“Normal” was gone.  We were homeless.  No plates, no food, no table to sit at and eat.  Nothing to wear.  No place to bathe or sleep.

The community – a lot of whom were family members – gathered to help.  Even in that world of stark racial divide – South Carolina in the early 1960s – several whites came forward to assist.  Their concern and generosity were a surprise.  Mr. Rogan, owner of the general store, gave us food.  Mr. Fox and Mr. Joseph gave Granny, Lee and me clothing.  The tradition of the black–white racial divide vanished, for a moment.  The usual walls were replaced by compassion.

While I didn’t know it then, this scary, frighteningly sad moment was a pivot point – an experience that would change the course of my life.  Within days, our parents arrived and brought us back to Bristol, Pennsylvania where we made a new life.

Up north, in an integrated world, I developed a perspective and way of life that differed from the one I knew in our little rural, segregated southern town.   The house fire was the pivot point that redefined my life experience. It set up a change in environment and introduced experiences I wouldn’t have had if we remained in South Carolina.

That fire was the last time something happened to my home that I didn’t plan for, expect or want.  That is, until Sandy arrived on Monday, October 29th.

Wisely, my husband Bill and I evacuated the day before as directed by Governor Chris Christie.  I remember feeling very sad, heavy with grief, as we packed up select essentials and headed inland.

Finally, on November 2nd, we were permitted to return home.  Breathlessly, we drove down the main avenue surveying the homes and streets.  There was evidence of damage, but not bad.  We looked at each other and took a deep breath as Bill made the left turn onto our street.  It was filled with several inches of sand, dried seaweed and ocean debris.  But our house was standing.  No broken windows or missing shingles.  Amazing!

Walking around back, we found the door to the lower level wide open.  Busted, broken away from the frame, it collapsed under the pressure of surging seawater.  Powerful and insistent on having its way, the ocean entered the lower level and filled it with about four and a half feet of salty, sandy, corrosive seawater, setting heavy furniture and appliances afloat.

With a nervous glance, we walked up the steps to the next level.  It looked fine – just as we left it.  The next level was fine, too.  Hugging and feeling thankful, I cried with relief.  We had lost a level of living space, but our house still stood, intact and absolutely fixable, though quite a mess.  What a mess!  Ultimately, the vast majority of the lower-level contents had to be discarded, sheetrock and insulation removed, all mechanical and electrical systems and appliances replaced.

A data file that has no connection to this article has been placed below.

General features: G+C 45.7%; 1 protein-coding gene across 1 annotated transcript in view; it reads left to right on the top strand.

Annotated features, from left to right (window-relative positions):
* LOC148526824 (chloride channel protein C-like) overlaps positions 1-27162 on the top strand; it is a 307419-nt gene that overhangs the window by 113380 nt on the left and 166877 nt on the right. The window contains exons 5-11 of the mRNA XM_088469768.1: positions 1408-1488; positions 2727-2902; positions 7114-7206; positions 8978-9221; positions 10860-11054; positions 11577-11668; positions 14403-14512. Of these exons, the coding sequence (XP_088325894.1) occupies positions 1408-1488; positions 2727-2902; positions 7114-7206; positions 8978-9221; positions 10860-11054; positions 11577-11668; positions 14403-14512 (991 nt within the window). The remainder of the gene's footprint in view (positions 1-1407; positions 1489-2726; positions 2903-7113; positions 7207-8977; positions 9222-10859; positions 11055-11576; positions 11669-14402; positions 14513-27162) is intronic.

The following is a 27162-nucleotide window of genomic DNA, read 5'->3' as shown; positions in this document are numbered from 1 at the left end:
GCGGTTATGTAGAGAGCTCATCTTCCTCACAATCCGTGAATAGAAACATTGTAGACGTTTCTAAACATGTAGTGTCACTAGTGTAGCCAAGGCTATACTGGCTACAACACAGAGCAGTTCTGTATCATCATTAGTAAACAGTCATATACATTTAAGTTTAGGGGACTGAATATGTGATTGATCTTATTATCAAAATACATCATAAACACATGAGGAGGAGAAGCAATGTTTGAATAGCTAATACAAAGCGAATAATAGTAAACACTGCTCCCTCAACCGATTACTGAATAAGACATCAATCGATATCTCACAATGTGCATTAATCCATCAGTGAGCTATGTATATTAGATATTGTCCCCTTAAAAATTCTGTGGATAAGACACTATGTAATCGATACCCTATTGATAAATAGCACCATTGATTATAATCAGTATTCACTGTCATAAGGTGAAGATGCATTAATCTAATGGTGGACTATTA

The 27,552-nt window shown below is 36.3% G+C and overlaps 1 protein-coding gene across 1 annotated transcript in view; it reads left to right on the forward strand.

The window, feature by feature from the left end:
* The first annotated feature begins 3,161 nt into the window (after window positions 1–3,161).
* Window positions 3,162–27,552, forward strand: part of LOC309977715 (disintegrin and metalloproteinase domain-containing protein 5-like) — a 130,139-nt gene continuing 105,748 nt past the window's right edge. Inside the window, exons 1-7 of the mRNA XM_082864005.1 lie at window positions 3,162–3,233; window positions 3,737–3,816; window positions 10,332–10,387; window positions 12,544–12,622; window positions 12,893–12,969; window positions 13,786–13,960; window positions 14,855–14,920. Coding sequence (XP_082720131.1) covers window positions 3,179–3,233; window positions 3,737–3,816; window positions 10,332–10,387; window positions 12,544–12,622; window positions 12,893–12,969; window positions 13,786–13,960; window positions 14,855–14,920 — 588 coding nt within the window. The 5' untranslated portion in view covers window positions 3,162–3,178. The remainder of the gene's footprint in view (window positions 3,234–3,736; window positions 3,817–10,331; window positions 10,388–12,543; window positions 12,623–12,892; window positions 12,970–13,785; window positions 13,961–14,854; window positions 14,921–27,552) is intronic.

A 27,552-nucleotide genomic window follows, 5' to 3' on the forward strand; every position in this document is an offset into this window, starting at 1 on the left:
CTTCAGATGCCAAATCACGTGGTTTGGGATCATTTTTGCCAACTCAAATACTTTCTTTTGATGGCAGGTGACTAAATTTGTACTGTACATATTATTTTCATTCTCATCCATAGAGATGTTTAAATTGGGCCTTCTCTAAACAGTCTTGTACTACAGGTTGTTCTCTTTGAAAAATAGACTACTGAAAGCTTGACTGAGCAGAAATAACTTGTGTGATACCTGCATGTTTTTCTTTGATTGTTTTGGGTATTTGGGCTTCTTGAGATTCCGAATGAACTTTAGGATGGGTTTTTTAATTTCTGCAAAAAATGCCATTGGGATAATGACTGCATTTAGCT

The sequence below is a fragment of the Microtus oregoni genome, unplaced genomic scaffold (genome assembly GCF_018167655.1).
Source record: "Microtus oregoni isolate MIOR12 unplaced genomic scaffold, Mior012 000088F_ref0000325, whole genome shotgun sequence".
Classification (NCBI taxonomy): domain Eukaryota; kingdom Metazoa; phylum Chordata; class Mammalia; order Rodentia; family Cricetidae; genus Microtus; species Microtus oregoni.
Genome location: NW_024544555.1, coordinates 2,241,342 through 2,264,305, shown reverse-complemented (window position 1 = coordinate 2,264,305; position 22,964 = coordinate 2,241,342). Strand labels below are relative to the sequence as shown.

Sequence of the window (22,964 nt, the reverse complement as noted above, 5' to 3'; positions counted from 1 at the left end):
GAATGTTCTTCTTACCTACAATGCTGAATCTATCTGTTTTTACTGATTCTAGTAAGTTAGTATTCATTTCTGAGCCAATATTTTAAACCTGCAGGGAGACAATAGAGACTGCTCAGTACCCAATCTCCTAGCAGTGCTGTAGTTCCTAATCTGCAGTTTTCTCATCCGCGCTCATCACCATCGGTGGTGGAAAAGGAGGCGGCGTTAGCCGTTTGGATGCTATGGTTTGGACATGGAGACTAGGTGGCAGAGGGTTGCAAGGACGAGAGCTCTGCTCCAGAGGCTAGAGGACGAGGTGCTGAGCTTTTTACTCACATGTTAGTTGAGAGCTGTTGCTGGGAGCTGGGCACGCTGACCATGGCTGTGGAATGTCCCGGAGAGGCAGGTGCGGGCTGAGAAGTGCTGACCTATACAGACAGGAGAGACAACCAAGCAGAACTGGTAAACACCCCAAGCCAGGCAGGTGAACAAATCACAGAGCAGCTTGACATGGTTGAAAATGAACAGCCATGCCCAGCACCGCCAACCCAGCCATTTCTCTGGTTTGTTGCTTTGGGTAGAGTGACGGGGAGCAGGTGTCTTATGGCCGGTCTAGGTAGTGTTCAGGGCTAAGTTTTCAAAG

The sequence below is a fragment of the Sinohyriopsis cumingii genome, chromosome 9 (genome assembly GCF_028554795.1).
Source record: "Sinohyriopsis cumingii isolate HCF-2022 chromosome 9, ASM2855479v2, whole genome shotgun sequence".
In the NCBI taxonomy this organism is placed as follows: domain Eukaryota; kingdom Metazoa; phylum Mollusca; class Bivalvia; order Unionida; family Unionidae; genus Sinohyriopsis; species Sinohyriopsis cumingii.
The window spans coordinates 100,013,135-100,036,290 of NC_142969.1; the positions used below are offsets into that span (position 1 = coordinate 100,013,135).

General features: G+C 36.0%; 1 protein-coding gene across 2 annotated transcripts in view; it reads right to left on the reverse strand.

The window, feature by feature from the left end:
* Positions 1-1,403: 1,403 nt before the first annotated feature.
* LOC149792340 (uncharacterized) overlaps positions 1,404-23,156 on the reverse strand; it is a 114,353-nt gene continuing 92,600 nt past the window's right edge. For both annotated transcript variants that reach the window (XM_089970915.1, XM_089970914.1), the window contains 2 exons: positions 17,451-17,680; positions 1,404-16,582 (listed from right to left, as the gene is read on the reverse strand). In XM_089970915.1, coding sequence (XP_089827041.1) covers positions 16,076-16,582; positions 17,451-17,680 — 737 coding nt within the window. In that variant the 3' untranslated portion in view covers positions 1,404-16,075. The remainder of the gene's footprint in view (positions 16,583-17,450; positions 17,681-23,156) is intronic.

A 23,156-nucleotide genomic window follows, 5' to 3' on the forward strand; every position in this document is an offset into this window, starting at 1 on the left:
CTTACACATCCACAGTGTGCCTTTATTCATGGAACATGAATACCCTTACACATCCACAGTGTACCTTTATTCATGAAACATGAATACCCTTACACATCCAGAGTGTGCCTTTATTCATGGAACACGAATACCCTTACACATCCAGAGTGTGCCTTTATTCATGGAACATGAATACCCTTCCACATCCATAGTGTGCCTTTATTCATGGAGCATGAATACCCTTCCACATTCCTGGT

Doing what needs to be done to clear out the ruined, preserve whatever is salvageable and keep up with existing professional commitments, I’ve been overly busy and haven’t taken time to feel my feelings. I haven’t made space for my emotional reaction to this loss.  Someday soon, once all that was wet is dry and free of mold and mildew, I’ll sit down, breathe deeply several times and let my feelings flow.  Right now, I’m pressing and moving through – doing my best to mitigate the damage.

While I’m no where near homeless and enjoy many pleasures and creature comforts I could not have imagined back when my house burned down, I know this experience is a pivot point.  The particulars are not clear at this moment but intuitively, I’m confident this is yet another life-defining event.  How and in what way?  I don’t know.  How will the flood influence the next segment of my life?  I’m not sure.  What’s the lesson in this experience?  I invite it to reveal itself to me.  I’m open to learning and making the most of this important pivot point.

In the meantime, I’ll keep drying out, clearing out, cleaning up and making space for what comes next – lessons, insights, inspirations and changes.  All a natural part of life’s ebb and flow.

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You’re Busy, Busy, Busy! But How Productive Are You?

October 2nd, 2012

Are you among the many people for whom working long hours, multitasking and pressing to meet deadlines have become a way of life?

In the short-term, these are practical solutions.  But, research tells us that this pattern, over the long-term, increases stress levels and results in lower levels of productivity.  Eventually, even though you’re plenty busy, you begin to accomplish less.